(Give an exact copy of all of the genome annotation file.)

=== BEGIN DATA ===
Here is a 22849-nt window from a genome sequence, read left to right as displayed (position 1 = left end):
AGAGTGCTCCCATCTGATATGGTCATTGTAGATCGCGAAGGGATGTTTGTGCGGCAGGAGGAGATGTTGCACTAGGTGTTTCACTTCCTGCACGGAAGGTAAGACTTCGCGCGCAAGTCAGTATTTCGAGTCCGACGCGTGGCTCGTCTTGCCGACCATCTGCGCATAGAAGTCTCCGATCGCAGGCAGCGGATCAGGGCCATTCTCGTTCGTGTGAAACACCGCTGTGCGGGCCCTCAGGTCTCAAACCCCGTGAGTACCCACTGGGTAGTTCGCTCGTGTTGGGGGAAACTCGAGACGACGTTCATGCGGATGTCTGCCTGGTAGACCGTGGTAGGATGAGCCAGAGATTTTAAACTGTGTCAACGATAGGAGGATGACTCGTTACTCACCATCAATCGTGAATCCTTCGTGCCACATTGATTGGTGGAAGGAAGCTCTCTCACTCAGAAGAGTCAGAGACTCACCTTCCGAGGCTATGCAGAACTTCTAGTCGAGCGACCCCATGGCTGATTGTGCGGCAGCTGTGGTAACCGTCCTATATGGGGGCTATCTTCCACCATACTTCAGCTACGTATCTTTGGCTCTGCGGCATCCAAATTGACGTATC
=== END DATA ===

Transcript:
Here is a 22849-nt window from a genome sequence, read left to right as displayed (position 1 = left end):
AGAGTGCTCCCATCTGATATGGTCATTGTAGATCGCGAAGGGATGTTTGTGCGGCAGGAGGAGATGTTGCACTAGGTGTTTCACTTCCTGCACGGAAGGTAAGACTTCGCGCGCAAGTCAGTATTTCGAGTCCGACGCGTGGCTCGTCTTGCCGACCATCTGCGCATAGAAGTCTCCGATCGCAGGCAGCGGATCAGGGCCATTCTCGTTCGTGTGAAACACCGCTGTGCGGGCCCTCAGGTCTCAAACCCCGTGAGTACCCACTGGGTAGTTCGCTCGTGTTGGGGGAAACTCGAGACGACGTTCATGCGGATGTCTGCCTGGTAGACCGTGGTAGGATGAGCCAGAGATTTTAAACTGTGTCAACGATAGGAGGATGACTCGTTACTCACCATCAATCGTGAATCCTTCGTGCCACATTGATTGGTGGAAGGAAGCTCTCTCACTCAGAAGAGTCAGAGACTCACCTTCCGAGGCTATGCAGAACTTCTAGTCGAGCGACCCCATGGCTGATTGTGCGGCAGCTGTGGTAACCGTCCTATATGGGGGCTATCTTCCACCATACTTCAGCTACGTATCTTTGGCTCTGCGGCATCCAAATTGACGTATC